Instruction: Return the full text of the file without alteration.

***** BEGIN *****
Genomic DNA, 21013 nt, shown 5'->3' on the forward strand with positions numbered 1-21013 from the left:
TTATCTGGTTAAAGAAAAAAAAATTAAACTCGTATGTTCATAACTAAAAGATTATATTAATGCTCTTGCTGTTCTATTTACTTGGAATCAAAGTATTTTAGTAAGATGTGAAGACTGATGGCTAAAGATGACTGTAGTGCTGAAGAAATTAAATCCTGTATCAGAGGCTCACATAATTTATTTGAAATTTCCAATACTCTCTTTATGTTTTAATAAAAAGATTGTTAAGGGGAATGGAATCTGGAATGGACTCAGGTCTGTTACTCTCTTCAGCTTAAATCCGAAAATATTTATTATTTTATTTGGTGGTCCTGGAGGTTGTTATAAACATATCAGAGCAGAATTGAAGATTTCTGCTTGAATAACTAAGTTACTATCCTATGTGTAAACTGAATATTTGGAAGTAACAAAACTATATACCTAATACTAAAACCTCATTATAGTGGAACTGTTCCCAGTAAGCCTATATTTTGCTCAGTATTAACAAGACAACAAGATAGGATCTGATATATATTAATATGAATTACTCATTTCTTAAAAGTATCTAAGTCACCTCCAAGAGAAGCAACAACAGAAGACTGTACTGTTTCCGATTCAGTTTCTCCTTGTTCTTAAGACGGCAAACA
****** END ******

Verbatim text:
Genomic DNA, 21013 nt, shown 5'->3' on the forward strand with positions numbered 1-21013 from the left:
TTATCTGGTTAAAGAAAAAAAAATTAAACTCGTATGTTCATAACTAAAAGATTATATTAATGCTCTTGCTGTTCTATTTACTTGGAATCAAAGTATTTTAGTAAGATGTGAAGACTGATGGCTAAAGATGACTGTAGTGCTGAAGAAATTAAATCCTGTATCAGAGGCTCACATAATTTATTTGAAATTTCCAATACTCTCTTTATGTTTTAATAAAAAGATTGTTAAGGGGAATGGAATCTGGAATGGACTCAGGTCTGTTACTCTCTTCAGCTTAAATCCGAAAATATTTATTATTTTATTTGGTGGTCCTGGAGGTTGTTATAAACATATCAGAGCAGAATTGAAGATTTCTGCTTGAATAACTAAGTTACTATCCTATGTGTAAACTGAATATTTGGAAGTAACAAAACTATATACCTAATACTAAAACCTCATTATAGTGGAACTGTTCCCAGTAAGCCTATATTTTGCTCAGTATTAACAAGACAACAAGATAGGATCTGATATATATTAATATGAATTACTCATTTCTTAAAAGTATCTAAGTCACCTCCAAGAGAAGCAACAACAGAAGACTGTACTGTTTCCGATTCAGTTTCTCCTTGTTCTTAAGACGGCAAACA